“If you have the infrastructure you can provide alternate service,” Deirdre explains.
The infrastructure here in Vancouver, with its lonely tendrils of rapid transit, simply doesn’t support this level of service.
Fine – Just Give Us an Hour, Then!
Transit service levels are a balance of infrastructure, demand and priority.
Not long ago, Bay Area Rapid Transit completed a study on the impact of extending service on Friday nights and beginning later on Saturday mornings, thus maintaining the maintenance window and providing late-night revelers with a rapid route home.
“What we found in our surveys is that the people who use our service on Saturday morning were disproportionately people of colour who were going to service industry jobs in downtown San Francisco, and BART was the only way for them to go to work,” Jim Allison, BART spokesperson explains. “Our board determined that the negative impacts on those people – who need the transit system to get to work – outweighed the convenience factor for people who simply wanted to go to the bars and not have a designated driver or take a taxi.”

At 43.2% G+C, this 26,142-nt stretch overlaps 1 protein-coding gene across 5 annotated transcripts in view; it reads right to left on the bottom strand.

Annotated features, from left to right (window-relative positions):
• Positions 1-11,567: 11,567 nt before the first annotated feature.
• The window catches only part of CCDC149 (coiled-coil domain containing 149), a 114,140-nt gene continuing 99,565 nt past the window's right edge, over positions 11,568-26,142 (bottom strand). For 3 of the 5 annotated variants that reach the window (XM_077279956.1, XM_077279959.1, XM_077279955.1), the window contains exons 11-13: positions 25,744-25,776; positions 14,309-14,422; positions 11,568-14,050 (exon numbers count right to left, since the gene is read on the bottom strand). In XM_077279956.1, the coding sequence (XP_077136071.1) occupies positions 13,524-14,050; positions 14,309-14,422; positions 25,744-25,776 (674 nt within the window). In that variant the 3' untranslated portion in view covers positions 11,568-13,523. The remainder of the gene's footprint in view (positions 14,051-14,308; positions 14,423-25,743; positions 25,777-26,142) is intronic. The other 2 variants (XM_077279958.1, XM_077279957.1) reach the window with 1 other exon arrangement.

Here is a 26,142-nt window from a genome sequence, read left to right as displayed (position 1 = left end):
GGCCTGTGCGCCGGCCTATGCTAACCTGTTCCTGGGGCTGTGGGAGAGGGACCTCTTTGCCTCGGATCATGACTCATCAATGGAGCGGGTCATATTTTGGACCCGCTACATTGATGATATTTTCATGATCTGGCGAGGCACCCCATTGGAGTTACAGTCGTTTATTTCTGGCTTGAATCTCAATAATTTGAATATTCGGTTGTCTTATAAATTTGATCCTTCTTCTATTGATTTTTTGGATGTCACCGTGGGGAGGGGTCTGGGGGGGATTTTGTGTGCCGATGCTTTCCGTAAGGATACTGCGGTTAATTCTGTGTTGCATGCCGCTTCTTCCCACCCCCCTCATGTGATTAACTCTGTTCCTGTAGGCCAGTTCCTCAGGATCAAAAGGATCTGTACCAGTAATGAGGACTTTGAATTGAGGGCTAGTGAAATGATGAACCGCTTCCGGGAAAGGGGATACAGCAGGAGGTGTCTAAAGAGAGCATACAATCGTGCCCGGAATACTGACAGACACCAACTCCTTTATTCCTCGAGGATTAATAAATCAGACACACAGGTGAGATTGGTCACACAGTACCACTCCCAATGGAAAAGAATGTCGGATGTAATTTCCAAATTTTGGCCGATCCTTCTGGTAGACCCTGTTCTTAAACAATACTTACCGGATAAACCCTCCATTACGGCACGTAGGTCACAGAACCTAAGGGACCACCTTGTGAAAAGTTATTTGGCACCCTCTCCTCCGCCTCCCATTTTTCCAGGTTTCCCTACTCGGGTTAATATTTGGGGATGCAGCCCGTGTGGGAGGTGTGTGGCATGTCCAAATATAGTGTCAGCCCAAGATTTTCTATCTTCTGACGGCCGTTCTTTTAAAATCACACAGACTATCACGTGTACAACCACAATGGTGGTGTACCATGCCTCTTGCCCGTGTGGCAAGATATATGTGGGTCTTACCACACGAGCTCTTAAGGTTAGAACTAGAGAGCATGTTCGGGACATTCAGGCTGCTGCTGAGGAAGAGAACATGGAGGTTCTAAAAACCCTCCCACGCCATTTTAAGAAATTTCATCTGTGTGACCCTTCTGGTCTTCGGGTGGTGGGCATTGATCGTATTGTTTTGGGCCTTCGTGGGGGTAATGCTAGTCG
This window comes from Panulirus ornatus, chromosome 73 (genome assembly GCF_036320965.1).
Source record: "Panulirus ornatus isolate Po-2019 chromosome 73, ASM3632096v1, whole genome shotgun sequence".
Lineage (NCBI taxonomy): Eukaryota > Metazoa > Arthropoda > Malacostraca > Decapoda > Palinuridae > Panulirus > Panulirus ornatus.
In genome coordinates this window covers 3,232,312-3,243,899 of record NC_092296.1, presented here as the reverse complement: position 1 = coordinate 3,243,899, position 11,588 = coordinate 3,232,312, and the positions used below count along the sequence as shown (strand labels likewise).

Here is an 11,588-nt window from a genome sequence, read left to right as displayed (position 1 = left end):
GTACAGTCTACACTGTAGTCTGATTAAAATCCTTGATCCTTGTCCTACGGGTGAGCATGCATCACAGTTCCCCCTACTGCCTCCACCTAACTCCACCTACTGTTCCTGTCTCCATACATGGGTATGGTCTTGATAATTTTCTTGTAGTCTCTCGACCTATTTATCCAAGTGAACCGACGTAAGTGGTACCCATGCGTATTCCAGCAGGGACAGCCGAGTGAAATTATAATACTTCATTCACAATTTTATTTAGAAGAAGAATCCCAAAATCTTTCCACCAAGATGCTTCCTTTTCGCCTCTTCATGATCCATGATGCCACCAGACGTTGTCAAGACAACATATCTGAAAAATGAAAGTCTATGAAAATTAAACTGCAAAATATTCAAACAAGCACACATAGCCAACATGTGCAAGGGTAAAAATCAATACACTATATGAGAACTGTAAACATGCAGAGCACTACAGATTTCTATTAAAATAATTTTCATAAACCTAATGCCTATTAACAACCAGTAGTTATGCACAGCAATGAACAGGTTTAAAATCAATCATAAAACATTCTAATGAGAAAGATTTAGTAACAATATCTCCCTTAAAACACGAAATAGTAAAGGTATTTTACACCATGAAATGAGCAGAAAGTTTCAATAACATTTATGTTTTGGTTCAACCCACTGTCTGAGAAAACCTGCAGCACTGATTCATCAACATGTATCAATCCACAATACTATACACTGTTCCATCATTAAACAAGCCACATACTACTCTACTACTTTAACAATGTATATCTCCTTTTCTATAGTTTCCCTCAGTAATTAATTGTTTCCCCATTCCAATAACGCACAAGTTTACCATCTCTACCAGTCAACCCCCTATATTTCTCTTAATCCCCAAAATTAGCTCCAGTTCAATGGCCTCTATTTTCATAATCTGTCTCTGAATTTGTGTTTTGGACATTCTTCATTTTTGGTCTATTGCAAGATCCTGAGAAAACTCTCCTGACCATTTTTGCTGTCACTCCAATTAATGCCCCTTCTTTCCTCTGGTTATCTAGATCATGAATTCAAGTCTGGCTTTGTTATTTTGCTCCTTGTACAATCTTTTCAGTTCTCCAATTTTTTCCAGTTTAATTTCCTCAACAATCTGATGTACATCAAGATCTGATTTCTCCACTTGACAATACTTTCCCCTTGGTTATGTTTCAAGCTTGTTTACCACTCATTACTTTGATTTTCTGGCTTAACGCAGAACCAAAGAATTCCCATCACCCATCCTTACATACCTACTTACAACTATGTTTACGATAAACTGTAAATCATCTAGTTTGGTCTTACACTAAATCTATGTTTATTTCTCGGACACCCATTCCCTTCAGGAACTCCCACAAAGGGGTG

TransLink shares a similar view:
“Planning a trip right now with the existing service has to involve people looking at their own particular needs – their own particular time – and saying ‘Okay, I’m going to cut myself off at 2:30 instead of 3, and assume that I’ve got to get an earlier bus,” Snider suggests.
“It’s getting back to owning some of the responsibility for getting yourself home. You see the schedule, you make your plan, you stick to it as best you can, and don’t expect that a public agency is going to be there all the time. Because we’re responsible to taxpayers, we’re responsible to our customers, and the vast, vast majority are people who rely on it first thing in the morning to get to work and school.”
“So, what I’m hearing is that the coverage is adequate,” we reply, “and you’re not leaving people totally stranded, and frankly, the drunks can wait an extra hour for getting home.”
“Well, that’s one way of putting it,” Snider says. “I might be a bit more diplomatic than referring to the drunks finding another way of getting home, or waiting an extra hour. We’re not doing it because we’re myopic or we want people to drive drunk – we’re doing it because we need to maintain the service.”